The Supreme Court of Virginia recently ruled on a case involving the question of whether a copy of a will passed muster for probate. Typically, the law provides that the original will must be submitted in order to probate an estate, but exceptions to the rule do exist. The case highlights the importance of keeping an original will as well as what must be proven in order to have a copy allowed for probate.
Facts of the Case
In the case of Edmonds v. Edmonds, et al, James Edmonds passed away in 2013 and left behind his wife, Elizabeth Edmonds, daughter Kelly, and Christopher, a son from a previous relationship. It is undisputed that in 2002, Mr. Edmonds executed a will that left all of his personal property to his wife and the remainder to a revocable living trust. The will stated that if Elizabeth passed away first, the property would go to Kelly and specifically stated that Christopher was omitted from the estate.
At the same time, Elizabeth filed her own will that was a mirror image of James’ will, providing that if he would inherit her personal property unless he predeceased her, then it would all go to Kelly. After his death, Mr. Edmond’s original will could not be found but a copy was found in a binder in his filing cabinet.
Mrs. Edmonds filed a complaint with the court and asked that the photocopy of the will be allowed to probate. Christopher countersued and claimed that his father died intestate, thereby making him an heir to the estate. He claimed that his father must have destroyed the original will with the intent to revoke it. Kelly also responded and sided with her mother, stating that there was no evidence of Mr. Edmonds’ intention to destroy the original will.
At trial, multiple witnesses testified that there was no evidence of any intention to destroy the original will. Furthermore, previous versions of the will explicitly excluded Christopher from the estate. Christopher himself testified that he had never even spoken to Mr. Edmonds or met him prior to his death. The trial court ruled that Mrs. Edmonds proved by clear and convincing evidence that James had not destroyed the will with an intention to revoke it. As a result, the copy of the will was allowed into probate. Christopher appealed the decision to the Virginia Supreme Court.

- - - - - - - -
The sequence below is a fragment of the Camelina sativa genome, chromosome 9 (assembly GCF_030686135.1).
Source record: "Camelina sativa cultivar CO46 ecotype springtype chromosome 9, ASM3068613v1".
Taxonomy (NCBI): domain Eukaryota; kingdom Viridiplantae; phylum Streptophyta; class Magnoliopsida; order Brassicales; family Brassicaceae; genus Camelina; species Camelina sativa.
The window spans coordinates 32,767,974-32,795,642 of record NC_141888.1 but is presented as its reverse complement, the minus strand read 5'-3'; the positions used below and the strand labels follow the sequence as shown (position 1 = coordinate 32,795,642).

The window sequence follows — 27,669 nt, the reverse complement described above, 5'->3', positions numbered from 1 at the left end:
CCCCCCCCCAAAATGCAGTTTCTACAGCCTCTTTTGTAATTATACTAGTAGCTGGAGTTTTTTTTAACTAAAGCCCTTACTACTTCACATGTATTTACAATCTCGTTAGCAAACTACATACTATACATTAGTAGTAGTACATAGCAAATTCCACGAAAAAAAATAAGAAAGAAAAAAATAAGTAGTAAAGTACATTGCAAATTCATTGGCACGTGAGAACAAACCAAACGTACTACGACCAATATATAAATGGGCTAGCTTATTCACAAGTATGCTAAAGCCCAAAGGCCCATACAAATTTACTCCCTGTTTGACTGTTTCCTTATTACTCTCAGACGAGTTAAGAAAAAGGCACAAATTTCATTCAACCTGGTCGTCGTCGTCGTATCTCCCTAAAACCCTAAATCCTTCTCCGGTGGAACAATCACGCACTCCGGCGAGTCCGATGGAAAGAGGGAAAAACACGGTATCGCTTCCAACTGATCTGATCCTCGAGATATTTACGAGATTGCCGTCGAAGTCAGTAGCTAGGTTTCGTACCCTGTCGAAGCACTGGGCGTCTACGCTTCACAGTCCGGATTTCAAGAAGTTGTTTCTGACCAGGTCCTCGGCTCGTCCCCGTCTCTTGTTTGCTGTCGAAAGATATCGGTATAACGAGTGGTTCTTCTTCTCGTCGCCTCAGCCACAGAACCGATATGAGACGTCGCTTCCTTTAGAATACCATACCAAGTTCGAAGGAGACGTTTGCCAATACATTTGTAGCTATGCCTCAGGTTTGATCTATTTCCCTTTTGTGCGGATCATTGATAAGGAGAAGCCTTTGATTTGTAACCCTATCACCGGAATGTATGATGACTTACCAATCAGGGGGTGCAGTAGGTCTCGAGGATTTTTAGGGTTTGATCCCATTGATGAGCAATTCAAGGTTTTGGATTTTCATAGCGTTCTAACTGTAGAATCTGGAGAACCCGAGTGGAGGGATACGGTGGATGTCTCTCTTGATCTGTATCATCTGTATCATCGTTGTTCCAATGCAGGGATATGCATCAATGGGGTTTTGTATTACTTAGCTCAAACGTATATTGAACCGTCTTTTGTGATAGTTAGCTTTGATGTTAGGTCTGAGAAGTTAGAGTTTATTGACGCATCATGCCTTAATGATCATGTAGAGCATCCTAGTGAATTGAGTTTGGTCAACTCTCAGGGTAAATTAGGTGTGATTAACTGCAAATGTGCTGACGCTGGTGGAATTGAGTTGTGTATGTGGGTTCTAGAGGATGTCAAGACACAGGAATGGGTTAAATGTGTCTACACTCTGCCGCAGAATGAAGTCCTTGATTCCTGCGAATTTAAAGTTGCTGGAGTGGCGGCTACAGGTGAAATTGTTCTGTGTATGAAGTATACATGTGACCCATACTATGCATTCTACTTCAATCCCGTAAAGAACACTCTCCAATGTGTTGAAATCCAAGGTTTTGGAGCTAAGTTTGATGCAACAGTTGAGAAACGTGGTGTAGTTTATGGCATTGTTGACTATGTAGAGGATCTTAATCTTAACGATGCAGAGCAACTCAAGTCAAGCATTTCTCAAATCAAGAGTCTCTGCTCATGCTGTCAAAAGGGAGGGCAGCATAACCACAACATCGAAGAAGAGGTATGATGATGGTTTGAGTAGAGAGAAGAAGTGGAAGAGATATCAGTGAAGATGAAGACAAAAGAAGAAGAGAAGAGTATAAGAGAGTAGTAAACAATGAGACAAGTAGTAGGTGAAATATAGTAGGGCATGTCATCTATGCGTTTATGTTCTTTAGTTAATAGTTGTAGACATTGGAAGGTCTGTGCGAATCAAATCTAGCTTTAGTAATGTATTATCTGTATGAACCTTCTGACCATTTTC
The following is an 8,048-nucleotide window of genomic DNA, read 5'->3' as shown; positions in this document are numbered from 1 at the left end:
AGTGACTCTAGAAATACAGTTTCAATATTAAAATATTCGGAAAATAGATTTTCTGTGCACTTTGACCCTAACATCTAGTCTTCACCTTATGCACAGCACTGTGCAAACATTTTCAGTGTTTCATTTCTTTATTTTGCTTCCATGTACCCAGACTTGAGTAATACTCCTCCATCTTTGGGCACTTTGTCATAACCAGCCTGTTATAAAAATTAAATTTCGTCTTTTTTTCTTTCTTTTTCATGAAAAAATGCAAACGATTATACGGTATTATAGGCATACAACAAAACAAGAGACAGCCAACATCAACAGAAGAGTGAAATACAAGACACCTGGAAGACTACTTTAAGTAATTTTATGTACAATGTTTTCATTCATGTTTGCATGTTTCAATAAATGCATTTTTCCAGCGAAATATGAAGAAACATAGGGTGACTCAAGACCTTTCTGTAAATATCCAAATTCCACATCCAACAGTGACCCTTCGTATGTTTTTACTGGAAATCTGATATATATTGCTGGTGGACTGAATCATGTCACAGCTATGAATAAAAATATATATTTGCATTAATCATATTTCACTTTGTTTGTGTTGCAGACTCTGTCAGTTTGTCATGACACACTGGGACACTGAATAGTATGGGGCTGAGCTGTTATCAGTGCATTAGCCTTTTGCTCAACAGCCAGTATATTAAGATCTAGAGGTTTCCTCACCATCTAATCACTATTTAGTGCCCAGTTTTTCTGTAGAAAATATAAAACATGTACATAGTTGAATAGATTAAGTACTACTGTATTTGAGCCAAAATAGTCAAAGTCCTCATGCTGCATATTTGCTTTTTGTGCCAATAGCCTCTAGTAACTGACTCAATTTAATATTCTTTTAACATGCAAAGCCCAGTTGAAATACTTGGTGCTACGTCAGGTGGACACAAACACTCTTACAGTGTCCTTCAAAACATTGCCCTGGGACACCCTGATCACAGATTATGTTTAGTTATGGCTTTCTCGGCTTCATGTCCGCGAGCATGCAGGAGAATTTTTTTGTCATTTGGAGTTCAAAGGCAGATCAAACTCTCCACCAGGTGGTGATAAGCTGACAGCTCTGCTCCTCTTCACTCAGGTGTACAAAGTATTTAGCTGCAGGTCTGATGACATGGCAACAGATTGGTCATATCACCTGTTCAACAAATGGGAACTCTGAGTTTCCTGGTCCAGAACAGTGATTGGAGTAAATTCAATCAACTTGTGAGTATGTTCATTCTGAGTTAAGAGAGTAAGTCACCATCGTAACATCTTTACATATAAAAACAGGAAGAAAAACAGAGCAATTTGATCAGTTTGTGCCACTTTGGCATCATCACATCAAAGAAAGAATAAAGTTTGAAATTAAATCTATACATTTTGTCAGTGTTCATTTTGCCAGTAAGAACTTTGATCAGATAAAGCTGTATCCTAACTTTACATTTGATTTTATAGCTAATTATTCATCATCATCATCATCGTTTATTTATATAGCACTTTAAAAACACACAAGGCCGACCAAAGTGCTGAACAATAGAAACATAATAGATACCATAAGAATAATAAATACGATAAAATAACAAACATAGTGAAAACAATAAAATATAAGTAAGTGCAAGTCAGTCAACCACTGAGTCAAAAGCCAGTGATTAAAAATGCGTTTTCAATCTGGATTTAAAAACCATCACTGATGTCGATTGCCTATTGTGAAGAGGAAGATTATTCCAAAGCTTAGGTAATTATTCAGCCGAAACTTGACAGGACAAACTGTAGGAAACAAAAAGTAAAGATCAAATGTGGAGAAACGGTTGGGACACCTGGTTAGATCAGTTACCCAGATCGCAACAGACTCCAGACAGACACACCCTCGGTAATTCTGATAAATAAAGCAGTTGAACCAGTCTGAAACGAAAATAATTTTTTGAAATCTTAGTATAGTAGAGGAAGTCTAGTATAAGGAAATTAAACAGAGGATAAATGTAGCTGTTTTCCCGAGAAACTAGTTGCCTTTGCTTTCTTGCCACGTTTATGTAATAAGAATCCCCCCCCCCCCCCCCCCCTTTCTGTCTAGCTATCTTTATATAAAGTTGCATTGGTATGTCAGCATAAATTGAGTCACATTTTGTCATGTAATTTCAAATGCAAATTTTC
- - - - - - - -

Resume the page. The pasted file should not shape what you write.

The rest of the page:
Ruling of the Court
The Virginia Supreme Court agreed with the trial court’s decision that James had not destroyed his original will with the intent of revoking it and allowed a copy of the original will into probate. First, the judges looked to the state law regarding missing wills, noting that “where an executed will . . . cannot be found after his death there is a presumption that it was destroyed by the testator . . . this presumption may be rebutted . . . by clear and convincing evidence.”
The judges ruled that Elizabeth did not need to show some other cause for the disappearance of the will. They ruled that it was clear from the transcript of the trial and the final order that the proper legal standard was applied to this case. Furthermore, Mrs. Edmonds had proved in the trial by clear and convincing evidence that her late husband had no intention of destroying the will to revoke it.